Diana Vreeland: The Eye Has to Travel– From this documentary’s official site: “During Diana Vreeland’s fifty year reign as the “Empress of Fashion,” she launched Twiggy, advised Jackie Onassis, and established countless trends that have withstood the test of time. She was the fashion editor of Harper’s Bazaar where she worked for twenty-five years before becoming editor-in-chief of Vogue, followed by a remarkable stint at the Metropolitan Museum of Art’s Costume Institute, where she helped popularize its historical collections. DIANA VREELAND: THE EYE HAS TO TRAVEL is an intimate portrait and a vibrant celebration of one of the most influential women of the twentieth century, an enduring icon who has had a strong influence on the course of fashion, beauty, publishing and culture.” Fashion is not something that interests me very much, if at all- but the trailer for this film- which apparently covers more than just fashion, as such- managed to make even me think that it is worth a viewing. Diana Vreeland: The Eye Has to Travel starts on Friday at the Keystone Art Cinema in Indianapolis.
Jab Tak Hai Jaan– It seems to me that most Bollywood films offer a great deal of advance publicity material by way of their official sites, Facebook pages, and so on. At the same time, however, many or most of these films- like this one, and Son of Sardaar below- offer little or nothing in the way of a plot synopsis on these same official sites and pages. I can tell you that Jab Tak Hai Jaan is a romantic drama that stars Shahrukh Khan and Katrina Kaif, and that it is the last film from veteran director/producer Yash Chopra, who passed away last month. But since the official sites for this movie aren’t giving up much of the plot, I’ll play it safe and do the same. Jab Tak Hai Jaan opens Tuesday at the Georgetown 14 in Indianapolis.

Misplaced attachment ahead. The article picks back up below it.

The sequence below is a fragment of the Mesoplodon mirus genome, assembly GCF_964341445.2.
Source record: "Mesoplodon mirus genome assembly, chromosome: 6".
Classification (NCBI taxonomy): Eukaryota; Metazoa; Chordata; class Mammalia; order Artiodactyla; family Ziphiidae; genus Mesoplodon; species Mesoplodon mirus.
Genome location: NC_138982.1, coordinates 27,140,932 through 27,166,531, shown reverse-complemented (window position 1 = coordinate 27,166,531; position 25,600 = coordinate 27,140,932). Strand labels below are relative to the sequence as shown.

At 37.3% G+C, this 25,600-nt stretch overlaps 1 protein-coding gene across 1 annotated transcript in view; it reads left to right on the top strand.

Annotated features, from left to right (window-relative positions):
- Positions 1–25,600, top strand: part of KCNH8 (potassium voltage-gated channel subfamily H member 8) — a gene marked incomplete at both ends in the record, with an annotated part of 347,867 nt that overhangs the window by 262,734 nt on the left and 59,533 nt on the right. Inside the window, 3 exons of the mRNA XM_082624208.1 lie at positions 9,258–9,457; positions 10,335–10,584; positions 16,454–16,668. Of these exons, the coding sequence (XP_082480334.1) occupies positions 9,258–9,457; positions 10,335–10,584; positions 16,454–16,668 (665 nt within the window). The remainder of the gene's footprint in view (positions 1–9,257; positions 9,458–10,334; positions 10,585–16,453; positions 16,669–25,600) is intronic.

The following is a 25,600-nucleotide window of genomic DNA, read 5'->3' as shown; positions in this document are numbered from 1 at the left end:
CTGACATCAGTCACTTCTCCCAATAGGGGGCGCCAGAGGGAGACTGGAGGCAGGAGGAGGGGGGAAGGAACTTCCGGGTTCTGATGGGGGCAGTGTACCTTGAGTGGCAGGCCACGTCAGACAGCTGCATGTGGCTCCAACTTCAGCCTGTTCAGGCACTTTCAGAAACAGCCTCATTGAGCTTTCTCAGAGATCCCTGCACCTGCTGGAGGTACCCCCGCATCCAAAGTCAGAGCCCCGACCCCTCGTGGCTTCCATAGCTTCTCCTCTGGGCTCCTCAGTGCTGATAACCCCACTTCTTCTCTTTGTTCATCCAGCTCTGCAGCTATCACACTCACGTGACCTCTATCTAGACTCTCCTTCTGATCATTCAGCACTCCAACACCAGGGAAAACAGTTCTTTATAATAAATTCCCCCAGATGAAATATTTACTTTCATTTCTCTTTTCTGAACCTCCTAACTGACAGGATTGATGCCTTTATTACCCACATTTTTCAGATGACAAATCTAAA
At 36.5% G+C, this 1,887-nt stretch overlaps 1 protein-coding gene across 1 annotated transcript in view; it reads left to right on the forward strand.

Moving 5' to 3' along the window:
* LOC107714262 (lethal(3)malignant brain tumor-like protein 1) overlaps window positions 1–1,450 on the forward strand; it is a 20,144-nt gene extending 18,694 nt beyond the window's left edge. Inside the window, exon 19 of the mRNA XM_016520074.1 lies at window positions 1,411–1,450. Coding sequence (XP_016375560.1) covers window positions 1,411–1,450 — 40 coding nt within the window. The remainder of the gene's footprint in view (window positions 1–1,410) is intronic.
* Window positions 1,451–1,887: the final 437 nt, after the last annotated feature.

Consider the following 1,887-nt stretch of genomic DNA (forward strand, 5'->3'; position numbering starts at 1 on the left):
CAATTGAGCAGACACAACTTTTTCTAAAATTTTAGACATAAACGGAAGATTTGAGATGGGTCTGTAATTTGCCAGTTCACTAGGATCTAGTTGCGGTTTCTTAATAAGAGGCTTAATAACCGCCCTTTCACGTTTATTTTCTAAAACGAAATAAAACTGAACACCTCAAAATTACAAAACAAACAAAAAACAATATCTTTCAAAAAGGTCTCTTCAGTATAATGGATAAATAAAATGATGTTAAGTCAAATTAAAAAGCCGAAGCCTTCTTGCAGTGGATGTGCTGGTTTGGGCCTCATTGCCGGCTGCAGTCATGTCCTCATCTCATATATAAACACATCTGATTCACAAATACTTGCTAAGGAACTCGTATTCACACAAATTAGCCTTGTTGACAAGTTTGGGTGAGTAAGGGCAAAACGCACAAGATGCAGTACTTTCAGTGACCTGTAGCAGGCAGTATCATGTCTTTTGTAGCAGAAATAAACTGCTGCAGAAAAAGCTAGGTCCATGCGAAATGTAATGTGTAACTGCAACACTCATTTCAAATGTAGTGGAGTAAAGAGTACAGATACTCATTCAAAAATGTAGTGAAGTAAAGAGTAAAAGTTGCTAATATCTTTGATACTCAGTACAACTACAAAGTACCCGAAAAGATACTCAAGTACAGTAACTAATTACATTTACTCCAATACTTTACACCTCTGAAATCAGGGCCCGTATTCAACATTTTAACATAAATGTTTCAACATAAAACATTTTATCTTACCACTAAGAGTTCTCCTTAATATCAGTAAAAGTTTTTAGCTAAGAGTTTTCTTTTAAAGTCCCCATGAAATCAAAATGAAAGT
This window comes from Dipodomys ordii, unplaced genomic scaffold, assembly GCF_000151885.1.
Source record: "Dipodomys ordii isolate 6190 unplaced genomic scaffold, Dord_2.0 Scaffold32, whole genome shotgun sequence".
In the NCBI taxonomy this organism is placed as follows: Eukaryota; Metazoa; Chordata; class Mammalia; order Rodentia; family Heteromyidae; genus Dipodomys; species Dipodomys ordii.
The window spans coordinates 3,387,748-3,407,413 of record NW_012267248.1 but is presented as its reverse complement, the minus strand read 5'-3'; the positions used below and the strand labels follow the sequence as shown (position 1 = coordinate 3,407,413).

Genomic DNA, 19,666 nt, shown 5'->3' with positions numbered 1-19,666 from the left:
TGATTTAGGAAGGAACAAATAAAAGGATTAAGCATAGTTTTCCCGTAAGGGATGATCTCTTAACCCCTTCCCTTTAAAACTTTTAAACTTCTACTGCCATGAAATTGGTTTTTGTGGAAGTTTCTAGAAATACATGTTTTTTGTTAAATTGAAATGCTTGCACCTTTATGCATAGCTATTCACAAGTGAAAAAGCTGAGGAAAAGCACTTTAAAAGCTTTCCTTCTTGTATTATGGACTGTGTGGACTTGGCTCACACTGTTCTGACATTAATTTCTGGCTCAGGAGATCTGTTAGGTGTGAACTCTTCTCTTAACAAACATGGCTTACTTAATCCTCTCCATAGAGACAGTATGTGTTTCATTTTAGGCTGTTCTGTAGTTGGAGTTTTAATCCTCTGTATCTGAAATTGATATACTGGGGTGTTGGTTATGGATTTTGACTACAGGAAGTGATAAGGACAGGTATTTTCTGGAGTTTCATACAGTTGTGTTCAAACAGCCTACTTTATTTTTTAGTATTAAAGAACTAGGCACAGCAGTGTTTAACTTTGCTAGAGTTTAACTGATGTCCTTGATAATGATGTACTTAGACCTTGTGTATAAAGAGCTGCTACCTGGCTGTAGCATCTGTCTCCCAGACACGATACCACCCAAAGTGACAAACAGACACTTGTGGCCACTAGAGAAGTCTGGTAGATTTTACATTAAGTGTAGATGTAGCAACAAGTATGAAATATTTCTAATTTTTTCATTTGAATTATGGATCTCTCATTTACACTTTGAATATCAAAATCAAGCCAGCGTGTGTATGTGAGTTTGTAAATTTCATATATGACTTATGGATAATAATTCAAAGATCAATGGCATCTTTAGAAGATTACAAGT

The Sessions– John Hawkes, Helen Hunt, and William H. Macy star in this comedy/drama, which opens Friday at the Keystone Art Cinema in Indianapolis. From the official site: “Based on the poignantly optimistic autobiographical writings of California-based journalist and poet Mark O’Brien, The Sessions tells the story of a man confined to an iron lung who is determined— at age 38— to lose his virginity. With the help of his therapists and the guidance of his priest, he sets out to make his dream a reality.”
Son of Sardaar– From the trailer, it looks like this Hindi-language film from India is an over-the-top-and-tongue-in-cheek action comedy. The film’s Facebook page notes that it is a remake of another Indian film, the Telugu-language Maryada Ramanna from 2010; the IMDb says that both Indian films are remakes of Buster Keaton’s 1923 silent Our Hospitality– although it looks like Son of Sardaar, at least, doesn’t retain either the setting or time period of Keaton’s original. Son of Sardaar starts Tuesday at the Georgetown 14 in Indianapolis.
THEATRICAL HOLDOVERS (AND “RE-OPENINGS”)